The XX Factor

The U.S. Rate of Incarcerated Women is Shockingly High, and Rising

Sheriff Joe Arpaio addresses inmates in 2003 at his notorious Tent City, Arizona jail.

Photo by Ed Karnafel/Maricopa County Sheriff’s Office/Getty Images

Though it’s home to only 5 percent of the world’s female population, the U.S. claims nearly 30 percent of the world’s women in prison. That’s according to a startling new report from the Prison Policy Initiative. 

West Virginia has the highest rate in the U.S.: 273 women out of every 100,000 are incarcerated there. The study points out that Illinois and El Salvador imprison women at around the same rate—88 and 87 per 100,000, respectively—even though El Salvador, which criminalizes abortion, regularly throws women in jail for having miscarriages. Even the state with the lowest incarceration rate for women—Rhode Island, at 39 women per 100,000—outpaces all but 14 countries, not including the U.S.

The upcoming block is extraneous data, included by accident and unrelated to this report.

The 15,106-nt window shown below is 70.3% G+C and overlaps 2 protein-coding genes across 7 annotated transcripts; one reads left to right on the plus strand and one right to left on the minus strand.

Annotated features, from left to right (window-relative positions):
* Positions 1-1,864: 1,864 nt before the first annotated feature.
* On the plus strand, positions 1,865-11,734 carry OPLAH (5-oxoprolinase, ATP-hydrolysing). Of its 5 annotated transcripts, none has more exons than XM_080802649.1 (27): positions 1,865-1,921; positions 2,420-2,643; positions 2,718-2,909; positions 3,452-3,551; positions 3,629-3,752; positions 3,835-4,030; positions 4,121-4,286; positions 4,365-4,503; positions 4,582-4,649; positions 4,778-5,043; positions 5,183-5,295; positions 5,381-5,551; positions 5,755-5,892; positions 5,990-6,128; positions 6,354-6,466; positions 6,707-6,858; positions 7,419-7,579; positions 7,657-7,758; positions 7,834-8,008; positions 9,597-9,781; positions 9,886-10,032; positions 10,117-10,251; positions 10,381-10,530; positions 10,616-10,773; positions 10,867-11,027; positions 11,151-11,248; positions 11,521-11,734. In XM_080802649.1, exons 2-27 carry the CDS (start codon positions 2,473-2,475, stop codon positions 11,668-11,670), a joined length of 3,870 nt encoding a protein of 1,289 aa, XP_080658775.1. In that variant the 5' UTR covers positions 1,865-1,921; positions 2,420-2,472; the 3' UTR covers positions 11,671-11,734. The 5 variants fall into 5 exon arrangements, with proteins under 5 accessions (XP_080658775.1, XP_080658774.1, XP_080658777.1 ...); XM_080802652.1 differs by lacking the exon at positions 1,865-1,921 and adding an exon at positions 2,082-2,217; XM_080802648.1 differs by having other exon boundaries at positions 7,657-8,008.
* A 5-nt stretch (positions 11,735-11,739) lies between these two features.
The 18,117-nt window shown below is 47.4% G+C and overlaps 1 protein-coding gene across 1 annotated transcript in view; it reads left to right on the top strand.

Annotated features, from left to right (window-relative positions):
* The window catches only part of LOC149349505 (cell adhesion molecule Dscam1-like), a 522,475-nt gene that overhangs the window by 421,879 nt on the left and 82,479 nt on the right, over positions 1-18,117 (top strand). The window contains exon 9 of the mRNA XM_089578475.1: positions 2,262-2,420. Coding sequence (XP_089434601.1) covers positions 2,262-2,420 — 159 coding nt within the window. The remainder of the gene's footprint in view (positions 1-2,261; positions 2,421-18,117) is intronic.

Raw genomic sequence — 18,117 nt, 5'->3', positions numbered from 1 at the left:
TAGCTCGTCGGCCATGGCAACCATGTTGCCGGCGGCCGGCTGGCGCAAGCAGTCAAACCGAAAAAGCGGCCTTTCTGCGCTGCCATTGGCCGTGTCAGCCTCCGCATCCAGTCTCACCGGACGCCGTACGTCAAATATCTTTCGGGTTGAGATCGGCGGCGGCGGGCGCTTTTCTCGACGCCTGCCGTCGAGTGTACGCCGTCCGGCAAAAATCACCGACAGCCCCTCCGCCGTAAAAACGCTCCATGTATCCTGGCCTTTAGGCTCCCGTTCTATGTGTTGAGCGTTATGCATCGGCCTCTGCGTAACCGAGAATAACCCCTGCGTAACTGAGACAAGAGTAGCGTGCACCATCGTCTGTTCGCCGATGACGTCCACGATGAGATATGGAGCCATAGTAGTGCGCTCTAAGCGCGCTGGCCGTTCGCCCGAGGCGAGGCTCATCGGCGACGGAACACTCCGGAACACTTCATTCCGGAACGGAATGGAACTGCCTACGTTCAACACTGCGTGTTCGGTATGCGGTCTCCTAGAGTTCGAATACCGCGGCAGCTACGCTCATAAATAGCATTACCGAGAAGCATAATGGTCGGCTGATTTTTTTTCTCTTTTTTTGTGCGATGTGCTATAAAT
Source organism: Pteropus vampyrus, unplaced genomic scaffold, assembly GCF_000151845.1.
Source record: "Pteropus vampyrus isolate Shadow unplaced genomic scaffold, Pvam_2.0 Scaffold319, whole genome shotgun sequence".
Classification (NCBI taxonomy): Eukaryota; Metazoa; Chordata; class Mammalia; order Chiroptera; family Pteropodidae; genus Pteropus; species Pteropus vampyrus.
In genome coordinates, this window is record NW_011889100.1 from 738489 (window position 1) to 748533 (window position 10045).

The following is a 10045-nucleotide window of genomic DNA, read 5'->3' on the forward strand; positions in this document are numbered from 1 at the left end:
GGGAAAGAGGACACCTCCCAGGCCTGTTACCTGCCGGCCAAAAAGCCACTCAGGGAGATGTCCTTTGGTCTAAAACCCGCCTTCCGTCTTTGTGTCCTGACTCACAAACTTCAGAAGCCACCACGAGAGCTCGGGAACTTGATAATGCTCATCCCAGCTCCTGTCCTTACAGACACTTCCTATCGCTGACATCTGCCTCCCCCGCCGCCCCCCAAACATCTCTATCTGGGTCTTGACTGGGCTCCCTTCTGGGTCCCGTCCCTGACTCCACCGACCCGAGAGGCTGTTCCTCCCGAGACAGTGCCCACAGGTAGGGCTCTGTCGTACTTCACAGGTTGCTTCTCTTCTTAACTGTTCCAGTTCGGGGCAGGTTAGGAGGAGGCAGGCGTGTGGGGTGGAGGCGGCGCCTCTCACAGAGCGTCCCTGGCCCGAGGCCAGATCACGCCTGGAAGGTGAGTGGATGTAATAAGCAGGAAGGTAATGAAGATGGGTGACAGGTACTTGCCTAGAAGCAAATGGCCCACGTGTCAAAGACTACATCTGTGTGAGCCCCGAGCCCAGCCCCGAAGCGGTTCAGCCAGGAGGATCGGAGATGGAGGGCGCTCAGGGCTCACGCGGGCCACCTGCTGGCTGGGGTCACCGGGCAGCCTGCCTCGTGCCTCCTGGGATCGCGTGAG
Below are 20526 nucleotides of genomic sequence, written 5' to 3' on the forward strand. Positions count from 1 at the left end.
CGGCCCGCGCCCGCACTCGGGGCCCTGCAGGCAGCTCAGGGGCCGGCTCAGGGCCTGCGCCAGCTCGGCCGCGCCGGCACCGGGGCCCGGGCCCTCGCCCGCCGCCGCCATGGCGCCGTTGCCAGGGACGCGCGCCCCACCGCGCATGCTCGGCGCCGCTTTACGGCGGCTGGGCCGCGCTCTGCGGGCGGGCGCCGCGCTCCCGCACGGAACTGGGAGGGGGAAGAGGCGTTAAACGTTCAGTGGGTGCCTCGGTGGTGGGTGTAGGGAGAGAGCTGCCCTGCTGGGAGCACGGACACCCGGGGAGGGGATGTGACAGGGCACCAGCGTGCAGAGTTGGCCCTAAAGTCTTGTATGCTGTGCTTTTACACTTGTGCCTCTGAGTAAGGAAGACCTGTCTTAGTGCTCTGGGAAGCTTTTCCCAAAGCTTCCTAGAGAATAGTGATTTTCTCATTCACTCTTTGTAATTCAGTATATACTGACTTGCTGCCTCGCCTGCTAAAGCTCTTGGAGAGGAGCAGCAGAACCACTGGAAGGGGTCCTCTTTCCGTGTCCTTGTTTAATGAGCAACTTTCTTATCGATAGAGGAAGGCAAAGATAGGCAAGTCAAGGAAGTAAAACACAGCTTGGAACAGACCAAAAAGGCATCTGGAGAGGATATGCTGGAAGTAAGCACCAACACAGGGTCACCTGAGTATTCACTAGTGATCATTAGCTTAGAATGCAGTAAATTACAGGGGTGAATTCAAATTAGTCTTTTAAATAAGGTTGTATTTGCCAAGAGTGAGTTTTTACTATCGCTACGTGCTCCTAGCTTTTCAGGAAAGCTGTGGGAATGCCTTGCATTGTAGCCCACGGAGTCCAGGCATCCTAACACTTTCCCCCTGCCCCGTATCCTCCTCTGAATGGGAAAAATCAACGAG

Using 2010 census data, the Prison Policy Initiative found that 206,000 women are imprisoned in the U.S. today, or 127 per 100,000 women. That number has risen sharply since the late 1970s, when state and federal lawmakers started enacting aggressive policies such as mandatory minimums and three-strikes rules. In the years between 1980 and 2010, the U.S. incarceration rate for women increased by 646 percent, and it’s continuing to rise at nearly double the rate for men.

The vast majority of women in U.S. prisons have not committed violent crimes; a third are in for drug charges. As with the male prison population, women of color and black women in particular are overrepresented in U.S. prisons. Thirteen percent of the country’s women are black, compared to 30 percent of incarcerated women.

“Within the U.S., it is commonly noted that women are incarcerated far less frequently than men,” the study concludes, “but comparing women’s incarceration rate to that for men paints a falsely optimistic picture.” Women face gender-specific brutality in prisons, including rape by prison authorities, shackling during labor, and inferior medical care. The tighter we pack our prisons with women, the worse their conditions will get.